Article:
Septic Construction




When you purchase property, one of the first things you need to find out is whether the home will be on a private or public sewer. Many homeowners panic when they find out that the perfect piece of land that they have their eyes set on will require installing a private sewer system.

However, septic systems are a lot more common than many people think. The U.S. Environmental Protection Agency estimates that more than one in five American homes rely on private wastewater treatment. To install these systems, you will need to work with septic tank installers.


What To Expect From Us


When you hire J&J Enterprises as your septic system installers, we start with surveying the property. If you have technical or architectural drawings for your home, we are happy to take a look at those as well. Any testing previously done regarding soil type is also helpful during this process. We will use all of the available information to map out the best location to build your private septic system.

This information is also used to figure out what your potential options are when it comes to the type of system. We are happy to assist you with choosing the right material and size for your septic tank. Once the location and system type are established, an engineer then drafts the final plans for installation.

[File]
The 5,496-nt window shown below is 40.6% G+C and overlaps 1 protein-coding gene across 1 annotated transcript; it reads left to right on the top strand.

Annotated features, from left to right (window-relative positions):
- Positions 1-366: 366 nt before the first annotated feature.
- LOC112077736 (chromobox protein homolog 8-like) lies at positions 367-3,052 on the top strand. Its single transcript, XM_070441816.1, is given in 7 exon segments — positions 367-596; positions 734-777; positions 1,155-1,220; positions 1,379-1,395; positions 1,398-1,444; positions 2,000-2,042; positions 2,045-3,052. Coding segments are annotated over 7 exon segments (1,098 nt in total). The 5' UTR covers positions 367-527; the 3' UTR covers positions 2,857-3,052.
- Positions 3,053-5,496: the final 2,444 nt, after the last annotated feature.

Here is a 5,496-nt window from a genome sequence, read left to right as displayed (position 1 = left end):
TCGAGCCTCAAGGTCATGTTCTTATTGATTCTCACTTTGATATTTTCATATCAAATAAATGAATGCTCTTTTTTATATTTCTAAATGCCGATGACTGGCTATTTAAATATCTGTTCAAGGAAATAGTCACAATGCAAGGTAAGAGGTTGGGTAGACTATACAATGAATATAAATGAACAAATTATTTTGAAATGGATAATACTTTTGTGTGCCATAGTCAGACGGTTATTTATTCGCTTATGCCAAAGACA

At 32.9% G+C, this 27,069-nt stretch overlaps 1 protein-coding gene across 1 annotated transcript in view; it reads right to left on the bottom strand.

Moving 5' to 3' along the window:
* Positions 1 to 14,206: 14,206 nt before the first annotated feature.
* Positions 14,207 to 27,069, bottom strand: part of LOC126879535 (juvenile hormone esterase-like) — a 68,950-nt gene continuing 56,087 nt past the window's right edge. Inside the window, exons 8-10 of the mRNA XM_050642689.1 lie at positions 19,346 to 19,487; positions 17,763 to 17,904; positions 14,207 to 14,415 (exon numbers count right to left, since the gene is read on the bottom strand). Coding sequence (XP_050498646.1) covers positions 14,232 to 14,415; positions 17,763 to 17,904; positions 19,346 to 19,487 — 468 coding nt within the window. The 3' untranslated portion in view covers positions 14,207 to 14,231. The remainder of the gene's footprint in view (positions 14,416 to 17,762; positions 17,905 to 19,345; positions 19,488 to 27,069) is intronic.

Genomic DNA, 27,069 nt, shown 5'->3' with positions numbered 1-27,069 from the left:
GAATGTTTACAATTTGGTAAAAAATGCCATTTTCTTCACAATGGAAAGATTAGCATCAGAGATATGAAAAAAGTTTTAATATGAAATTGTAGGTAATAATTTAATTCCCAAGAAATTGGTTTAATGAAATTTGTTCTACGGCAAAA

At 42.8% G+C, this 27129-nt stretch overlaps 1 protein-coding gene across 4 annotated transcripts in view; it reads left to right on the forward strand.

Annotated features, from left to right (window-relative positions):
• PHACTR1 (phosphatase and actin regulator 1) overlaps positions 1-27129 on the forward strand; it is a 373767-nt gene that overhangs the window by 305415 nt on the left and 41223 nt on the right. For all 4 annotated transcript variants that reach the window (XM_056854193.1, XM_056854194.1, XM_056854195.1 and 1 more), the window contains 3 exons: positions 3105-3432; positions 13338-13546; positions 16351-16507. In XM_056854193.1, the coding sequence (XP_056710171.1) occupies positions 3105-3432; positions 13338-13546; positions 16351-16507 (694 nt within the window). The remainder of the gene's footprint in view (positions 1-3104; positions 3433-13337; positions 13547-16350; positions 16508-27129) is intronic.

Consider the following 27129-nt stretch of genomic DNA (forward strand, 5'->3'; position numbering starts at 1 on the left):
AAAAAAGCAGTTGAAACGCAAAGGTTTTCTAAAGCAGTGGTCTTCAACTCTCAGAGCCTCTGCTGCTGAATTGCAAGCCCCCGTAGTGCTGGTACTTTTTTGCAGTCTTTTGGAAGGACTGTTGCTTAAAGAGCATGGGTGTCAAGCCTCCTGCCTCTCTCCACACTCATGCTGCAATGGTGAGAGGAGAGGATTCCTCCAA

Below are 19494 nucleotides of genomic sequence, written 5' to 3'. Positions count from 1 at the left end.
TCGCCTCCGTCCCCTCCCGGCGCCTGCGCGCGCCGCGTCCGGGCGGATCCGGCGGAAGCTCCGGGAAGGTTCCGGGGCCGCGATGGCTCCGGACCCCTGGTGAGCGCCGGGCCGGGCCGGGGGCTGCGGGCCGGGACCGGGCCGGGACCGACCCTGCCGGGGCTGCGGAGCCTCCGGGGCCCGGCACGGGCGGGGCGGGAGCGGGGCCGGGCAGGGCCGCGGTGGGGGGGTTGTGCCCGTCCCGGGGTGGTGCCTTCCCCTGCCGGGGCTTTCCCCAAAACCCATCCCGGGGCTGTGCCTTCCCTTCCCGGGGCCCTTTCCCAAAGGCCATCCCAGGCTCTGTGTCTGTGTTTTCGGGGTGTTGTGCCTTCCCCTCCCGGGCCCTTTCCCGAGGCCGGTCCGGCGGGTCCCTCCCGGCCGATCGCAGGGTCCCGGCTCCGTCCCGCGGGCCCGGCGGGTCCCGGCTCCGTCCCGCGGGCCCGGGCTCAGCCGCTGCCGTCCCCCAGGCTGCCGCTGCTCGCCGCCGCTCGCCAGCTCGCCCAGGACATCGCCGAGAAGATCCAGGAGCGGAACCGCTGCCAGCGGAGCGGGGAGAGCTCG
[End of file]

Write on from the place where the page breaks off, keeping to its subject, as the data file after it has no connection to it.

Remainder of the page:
We follow the final installation plans in exact to ensure you get a safe and functional system. After installation, we make recommendations for maintenance and inform you of when your follow-up inspection and eventual pump day will be.

How Your System Works


No two systems are exactly alike, especially when you add the plumbing from a main building to the mix. However, most septic systems follow the same basic premise. All the wastewater in your home gets channeled to one main pipe that transports it all to the waste management system buried underground. The tank itself is watertight and can be constructed from plastic, concrete or steel.

When the waste collects inside the tank, the solids sink to the bottom. Bacteria then breaks them down to form sludge. Lighter semi-solids float to the surface to form scum. In the middle is effluent, which is the liquid portion of the waste. Most systems leach the effluent out into a drain field. The soil in the field then treats the liquid, eliminating the risk of contamination.

Contact Us Today


Why settle for less than premium services for one of the most important systems in your home? Hire J&J Enterprises, one of the best septic tank companies in Albany, Georgia. For more information, contact us by phone at (229) 733-2345 or by email at info@jjenterprisesllc.org.

Image Credit: Getty Images / PlazacCameraman



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